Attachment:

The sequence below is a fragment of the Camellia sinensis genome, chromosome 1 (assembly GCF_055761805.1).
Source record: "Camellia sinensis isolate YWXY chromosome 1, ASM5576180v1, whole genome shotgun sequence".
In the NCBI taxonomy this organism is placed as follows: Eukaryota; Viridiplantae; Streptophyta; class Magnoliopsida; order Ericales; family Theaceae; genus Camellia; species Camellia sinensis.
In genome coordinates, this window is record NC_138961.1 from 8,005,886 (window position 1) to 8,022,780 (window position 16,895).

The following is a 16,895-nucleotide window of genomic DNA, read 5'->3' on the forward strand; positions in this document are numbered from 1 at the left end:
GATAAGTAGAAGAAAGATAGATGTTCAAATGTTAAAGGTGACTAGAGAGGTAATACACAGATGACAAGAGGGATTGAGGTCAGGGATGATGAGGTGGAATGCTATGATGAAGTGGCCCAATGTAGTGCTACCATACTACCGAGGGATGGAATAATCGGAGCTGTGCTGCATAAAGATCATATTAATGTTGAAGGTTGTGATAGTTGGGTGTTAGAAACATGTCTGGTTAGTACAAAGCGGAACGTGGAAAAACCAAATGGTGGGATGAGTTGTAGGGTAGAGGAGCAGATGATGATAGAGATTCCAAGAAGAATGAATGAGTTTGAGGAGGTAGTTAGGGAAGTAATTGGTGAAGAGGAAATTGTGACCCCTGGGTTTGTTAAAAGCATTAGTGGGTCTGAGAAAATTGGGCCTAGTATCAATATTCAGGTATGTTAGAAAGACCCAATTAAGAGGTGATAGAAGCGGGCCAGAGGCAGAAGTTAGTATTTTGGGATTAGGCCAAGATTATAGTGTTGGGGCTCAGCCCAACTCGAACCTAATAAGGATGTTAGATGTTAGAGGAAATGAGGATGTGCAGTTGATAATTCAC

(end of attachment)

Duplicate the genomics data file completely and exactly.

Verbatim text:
The sequence below is a fragment of the Camellia sinensis genome, chromosome 1 (assembly GCF_055761805.1).
Source record: "Camellia sinensis isolate YWXY chromosome 1, ASM5576180v1, whole genome shotgun sequence".
In the NCBI taxonomy this organism is placed as follows: Eukaryota; Viridiplantae; Streptophyta; class Magnoliopsida; order Ericales; family Theaceae; genus Camellia; species Camellia sinensis.
In genome coordinates, this window is record NC_138961.1 from 8,005,886 (window position 1) to 8,022,780 (window position 16,895).

The following is a 16,895-nucleotide window of genomic DNA, read 5'->3' on the forward strand; positions in this document are numbered from 1 at the left end:
GATAAGTAGAAGAAAGATAGATGTTCAAATGTTAAAGGTGACTAGAGAGGTAATACACAGATGACAAGAGGGATTGAGGTCAGGGATGATGAGGTGGAATGCTATGATGAAGTGGCCCAATGTAGTGCTACCATACTACCGAGGGATGGAATAATCGGAGCTGTGCTGCATAAAGATCATATTAATGTTGAAGGTTGTGATAGTTGGGTGTTAGAAACATGTCTGGTTAGTACAAAGCGGAACGTGGAAAAACCAAATGGTGGGATGAGTTGTAGGGTAGAGGAGCAGATGATGATAGAGATTCCAAGAAGAATGAATGAGTTTGAGGAGGTAGTTAGGGAAGTAATTGGTGAAGAGGAAATTGTGACCCCTGGGTTTGTTAAAAGCATTAGTGGGTCTGAGAAAATTGGGCCTAGTATCAATATTCAGGTATGTTAGAAAGACCCAATTAAGAGGTGATAGAAGCGGGCCAGAGGCAGAAGTTAGTATTTTGGGATTAGGCCAAGATTATAGTGTTGGGGCTCAGCCCAACTCGAACCTAATAAGGATGTTAGATGTTAGAGGAAATGAGGATGTGCAGTTGATAATTCAC